Earlier this year, Bentley sponsored Future Cities India 2020, a university student design competition that is a partnership among government, universities, and the business community encouraging students to use their design skills to help prepare India's cities for the year 2020.
Graphisoft's ArchiCAD is the oldest 3D BIM application, and the company has a long history of reaching out to the education community. According to Patrick Mays, president of Graphisoft's North America division, students want to know "how they can hit the ground running" when they graduate from school.
"Within a typical curriculum, it's a challenge for many schools to teach all the skills necessary to become an AEC/O professional," Mays said. "That's why it's important for us to provide a complete program that can more easily be introduced into a curriculum — and that students can use to learn on their own."
Because today's students must learn more information in architecture schools, Graphisoft provides a full spectrum of support that includes a comprehensive BIM curriculum, an entire suite of free software, interactive learning materials, and online communities for teachers and students. This approach allows students to learn additional BIM skills inside and outside of the classroom.
Graphisoft's programs for education include:
Free education licenses of ArchiCAD. The current and full version of ArchiCAD is available to students, teachers, and schools worldwide, whether they are in a primary, secondary, or college program. A free copy can be downloaded at http://eduregistration.graphisoft.com. Educational institutions requesting site-wide ArchiCAD can contact Graphisoft at firstname.lastname@example.org. Graphisoft also provides students with free partner solutions, including Cadimage Tools, Door & Window Builder, Artlantis, and beginning in the fall semester, ECOTECT, a complete environmental design tool that couples an intuitive 3D modeling interface with extensive solar, thermal, lighting, acoustic, and cost-analysis functions.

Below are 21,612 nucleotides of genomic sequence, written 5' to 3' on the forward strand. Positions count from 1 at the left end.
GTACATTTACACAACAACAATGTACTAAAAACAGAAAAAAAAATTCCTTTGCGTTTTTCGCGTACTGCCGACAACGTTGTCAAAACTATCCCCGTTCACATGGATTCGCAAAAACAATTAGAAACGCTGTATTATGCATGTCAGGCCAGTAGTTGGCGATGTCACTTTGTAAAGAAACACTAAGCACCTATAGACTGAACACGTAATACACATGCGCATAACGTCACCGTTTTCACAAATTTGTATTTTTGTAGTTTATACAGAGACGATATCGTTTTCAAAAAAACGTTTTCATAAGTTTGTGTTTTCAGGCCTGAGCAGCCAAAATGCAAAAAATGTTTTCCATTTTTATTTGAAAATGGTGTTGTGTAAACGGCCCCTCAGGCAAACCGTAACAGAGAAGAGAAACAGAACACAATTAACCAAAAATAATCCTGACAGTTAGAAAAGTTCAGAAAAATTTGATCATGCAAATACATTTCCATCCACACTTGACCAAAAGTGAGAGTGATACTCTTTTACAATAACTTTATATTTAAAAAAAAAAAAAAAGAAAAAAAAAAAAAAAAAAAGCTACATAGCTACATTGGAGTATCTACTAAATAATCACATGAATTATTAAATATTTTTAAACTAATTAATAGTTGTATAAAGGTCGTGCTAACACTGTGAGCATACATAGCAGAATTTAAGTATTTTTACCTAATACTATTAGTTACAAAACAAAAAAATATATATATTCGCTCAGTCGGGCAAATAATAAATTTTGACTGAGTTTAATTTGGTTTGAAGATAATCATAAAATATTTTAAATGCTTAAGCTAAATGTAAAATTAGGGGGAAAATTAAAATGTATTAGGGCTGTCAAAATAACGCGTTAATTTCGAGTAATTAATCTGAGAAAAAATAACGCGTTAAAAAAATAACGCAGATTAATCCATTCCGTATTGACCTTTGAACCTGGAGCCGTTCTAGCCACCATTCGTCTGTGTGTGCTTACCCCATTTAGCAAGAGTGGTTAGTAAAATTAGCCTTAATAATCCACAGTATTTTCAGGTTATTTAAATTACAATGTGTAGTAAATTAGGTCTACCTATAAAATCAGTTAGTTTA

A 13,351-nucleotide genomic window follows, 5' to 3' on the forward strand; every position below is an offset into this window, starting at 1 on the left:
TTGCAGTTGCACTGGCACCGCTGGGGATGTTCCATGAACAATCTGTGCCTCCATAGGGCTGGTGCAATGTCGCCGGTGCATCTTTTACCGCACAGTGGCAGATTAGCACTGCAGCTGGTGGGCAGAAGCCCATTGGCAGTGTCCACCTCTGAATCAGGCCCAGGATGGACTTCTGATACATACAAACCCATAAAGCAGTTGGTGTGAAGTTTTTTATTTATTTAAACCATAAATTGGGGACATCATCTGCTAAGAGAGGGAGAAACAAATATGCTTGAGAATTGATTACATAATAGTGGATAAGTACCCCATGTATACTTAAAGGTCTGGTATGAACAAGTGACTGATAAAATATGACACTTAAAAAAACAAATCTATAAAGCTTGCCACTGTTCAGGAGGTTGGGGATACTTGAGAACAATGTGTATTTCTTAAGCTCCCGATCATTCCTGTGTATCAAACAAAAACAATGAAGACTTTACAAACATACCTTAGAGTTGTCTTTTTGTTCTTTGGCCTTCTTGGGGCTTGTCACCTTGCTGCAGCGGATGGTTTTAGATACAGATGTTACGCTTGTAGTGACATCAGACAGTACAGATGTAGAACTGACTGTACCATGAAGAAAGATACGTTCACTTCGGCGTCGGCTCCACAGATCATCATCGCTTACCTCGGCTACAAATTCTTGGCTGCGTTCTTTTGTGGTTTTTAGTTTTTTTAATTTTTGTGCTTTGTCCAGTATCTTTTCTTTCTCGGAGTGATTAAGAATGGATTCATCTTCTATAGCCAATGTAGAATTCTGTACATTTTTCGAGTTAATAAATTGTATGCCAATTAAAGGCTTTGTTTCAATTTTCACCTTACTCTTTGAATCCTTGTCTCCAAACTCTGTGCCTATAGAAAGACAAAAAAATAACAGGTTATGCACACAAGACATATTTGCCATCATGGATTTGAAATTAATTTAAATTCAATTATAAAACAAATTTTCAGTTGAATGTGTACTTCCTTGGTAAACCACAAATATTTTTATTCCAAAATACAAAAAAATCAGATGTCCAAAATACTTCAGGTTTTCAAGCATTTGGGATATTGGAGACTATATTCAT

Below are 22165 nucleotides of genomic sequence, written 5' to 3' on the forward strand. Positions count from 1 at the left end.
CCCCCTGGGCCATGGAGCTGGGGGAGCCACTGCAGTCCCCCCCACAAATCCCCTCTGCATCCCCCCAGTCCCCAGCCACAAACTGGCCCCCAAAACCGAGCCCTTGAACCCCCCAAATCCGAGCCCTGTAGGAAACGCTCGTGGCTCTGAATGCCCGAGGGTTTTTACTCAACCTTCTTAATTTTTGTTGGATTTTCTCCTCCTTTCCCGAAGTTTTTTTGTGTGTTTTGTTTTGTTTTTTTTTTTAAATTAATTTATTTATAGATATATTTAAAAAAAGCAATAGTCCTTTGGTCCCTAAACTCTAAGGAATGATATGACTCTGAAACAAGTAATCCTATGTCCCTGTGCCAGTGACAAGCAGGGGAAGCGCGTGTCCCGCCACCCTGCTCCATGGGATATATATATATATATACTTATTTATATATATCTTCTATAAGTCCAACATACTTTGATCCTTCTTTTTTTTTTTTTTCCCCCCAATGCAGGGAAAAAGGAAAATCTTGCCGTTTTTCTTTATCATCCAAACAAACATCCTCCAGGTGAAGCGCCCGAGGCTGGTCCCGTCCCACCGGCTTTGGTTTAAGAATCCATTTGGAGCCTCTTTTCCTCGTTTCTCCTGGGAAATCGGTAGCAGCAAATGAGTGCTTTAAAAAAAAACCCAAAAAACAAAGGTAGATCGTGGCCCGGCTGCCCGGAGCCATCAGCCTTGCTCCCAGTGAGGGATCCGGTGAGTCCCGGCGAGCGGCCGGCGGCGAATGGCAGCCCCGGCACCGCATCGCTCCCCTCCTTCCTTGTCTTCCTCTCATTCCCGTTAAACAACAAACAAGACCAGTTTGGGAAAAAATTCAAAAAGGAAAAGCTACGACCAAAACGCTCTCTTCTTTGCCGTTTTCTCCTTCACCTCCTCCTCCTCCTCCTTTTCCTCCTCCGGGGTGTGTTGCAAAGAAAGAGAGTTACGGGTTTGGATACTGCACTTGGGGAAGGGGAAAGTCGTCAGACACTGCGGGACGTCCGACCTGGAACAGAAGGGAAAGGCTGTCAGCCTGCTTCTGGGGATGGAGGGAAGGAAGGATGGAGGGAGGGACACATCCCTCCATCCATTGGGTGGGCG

Community tools. ArchitectsJURY.com is a community site for students. It's a Web 2.0 site with content created entirely by ArchiCAD students who upload their work for review by both peers and commercial practitioners. Find great work produced with ArchiCAD at www.architectsjury.com (figure 3).
Figure 3. ArchitectsJURY.com is a community site for students with user-created content uploaded for review by peers and commercial architecture practices.
The Professor's Forum Web site is a global online community that offers teachers support and guidance. Membership to the forum is available by application to Graphisoft at www.graphisoft.com/community/education/curriculum/form.html.
Learning tools. Graphisoft helps instructors teach BIM by offering a free curriculum that provides all the necessary teaching resources, including PowerPoint presentations, student notes, and step-by-step hands-on lab sessions. Visit www.graphisoft.com/community/education/curriculum to download the curriculum.
ArchiCAD's interactive training guides are an innovative approach to learning; students use both video and voice-led instruction from inside ArchiCAD, which offer them a smooth learning experience (www.graphisoft.com/products/ArchiCAD/ac11/itg).